Itchy Feet’s Map of Every European City

Malachi Ray Rempen

The latest cartoon from Itchy Feet, a comic about travel and language by filmmaker Malachi Rempen, is a “Map of Every European City.” In the comments, the cartoonist says, “Having been to every single European city, I can safely say with confidence that they all look exactly like this.” I don’t think he’s wrong.

Another Caricature Map of Modern Europe

In December 2016 cartoonist Andy Davey created, for a private client, a modern-day “serio-comic” map of Europe in the style of the caricature maps that proliferated in the late 19th and early 20th centuries. Now he’s created another one in the same style, this one even better than the last: it features political figures in the shape of their countries, with leaders from elsewhere in the world blowing wind in Europe’s direction. Very easy to get lost in the detail here. [WMS]

Geographical Fun: The Teenager Who Drew Serio-Comic Maps

We’ve seen “serio-comic” or caricature maps before, most of them dating from the late 19th and early 20th centuries, but Caitlin takes us behind the scenes with a story about one of the artists behind such maps. The twelve maps published in Geographical Fun: Being Humourous Outlines of Various Countries (1868) were the handiwork of a 15-year-old teenager named Lilian Lancaster, who originally drew them to amuse her ill brother. Which is a great and surprising twist. The accompanying text (an introduction and accompanying verses) was by William Harvey (under a pseudonym), who tried to make an educational case for such maps (as one did).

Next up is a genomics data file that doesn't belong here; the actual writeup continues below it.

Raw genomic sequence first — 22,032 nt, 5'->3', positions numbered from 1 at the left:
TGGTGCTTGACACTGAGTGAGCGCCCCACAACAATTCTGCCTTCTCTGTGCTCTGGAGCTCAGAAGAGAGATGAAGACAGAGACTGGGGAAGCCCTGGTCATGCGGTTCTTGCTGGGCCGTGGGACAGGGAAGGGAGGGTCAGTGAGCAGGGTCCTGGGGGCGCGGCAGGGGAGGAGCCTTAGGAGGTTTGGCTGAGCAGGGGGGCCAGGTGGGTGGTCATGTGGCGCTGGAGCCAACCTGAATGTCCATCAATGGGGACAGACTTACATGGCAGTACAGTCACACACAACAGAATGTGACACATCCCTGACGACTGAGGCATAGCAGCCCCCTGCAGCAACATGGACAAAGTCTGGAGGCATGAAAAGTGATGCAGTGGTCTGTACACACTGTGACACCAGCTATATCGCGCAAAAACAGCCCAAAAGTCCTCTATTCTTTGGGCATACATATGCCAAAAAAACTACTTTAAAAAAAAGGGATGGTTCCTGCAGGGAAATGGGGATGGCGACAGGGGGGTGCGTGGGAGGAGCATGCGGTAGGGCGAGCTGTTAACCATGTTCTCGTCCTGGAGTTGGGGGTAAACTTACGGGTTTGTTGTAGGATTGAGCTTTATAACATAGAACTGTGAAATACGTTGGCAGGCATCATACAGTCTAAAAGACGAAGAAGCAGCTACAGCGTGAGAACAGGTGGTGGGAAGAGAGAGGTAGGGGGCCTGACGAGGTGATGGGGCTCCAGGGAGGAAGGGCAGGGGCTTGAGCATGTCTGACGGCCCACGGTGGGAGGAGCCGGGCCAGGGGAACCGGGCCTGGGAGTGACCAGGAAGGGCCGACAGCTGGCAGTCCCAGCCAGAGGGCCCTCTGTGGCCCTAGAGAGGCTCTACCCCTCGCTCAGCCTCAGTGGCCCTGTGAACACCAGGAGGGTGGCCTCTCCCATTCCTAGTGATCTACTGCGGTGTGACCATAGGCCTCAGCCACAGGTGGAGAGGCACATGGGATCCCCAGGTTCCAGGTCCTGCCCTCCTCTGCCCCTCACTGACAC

Trumpworld

Peter Kuper, “Trumpworld,” The New Yorker, 12 January 2018.

It’s been a while since we last saw a map of Donald Trump’s world view (previously), but now, inspired by the president’s reported comments about shithole countries, we have a new one from The New Yorker’s Peter Kuper. [Facebook/Twitter]

Previously: The Huffington Post Maps Trump’s World.

A ‘Serio-Comic Map’ for the Modern Age

Last December political cartoonist Andy Davey posted a modern-day caricature map that hearkens back to the eve of the First World War, when such “serio-comic” cartographic portraits were common, but fully up-to-date and relevant to the Trump-Putin era. [Maps on the Web]

McCutcheon’s 1908 Cartoon

New York Times graphics editor Tim Wallace stumbled across a 1908 Chicago Tribune cartoon by John T. McCutcheon that’s older than other examples of “perception-based” maps he was aware of.

(Though my previous entry contained a link to a 1922 McCutcheon cartoon, which only moves the clock back only 14 years.)

McCutcheon’s View

Three years ago, the Newberry Library posted a note about a 1922 cartoon from the Chicago Tribune: “The New Yorker’s Idea of the Map of the United States” by John T. McCutcheon bears a strong resemblance to Saul Steinberg’s famous 29 March 1976 New Yorker cover, whose inspiration is often traced to Daniel K. Wallingford’s A New Yorker’s Idea of the United States (1937). See the gallery below.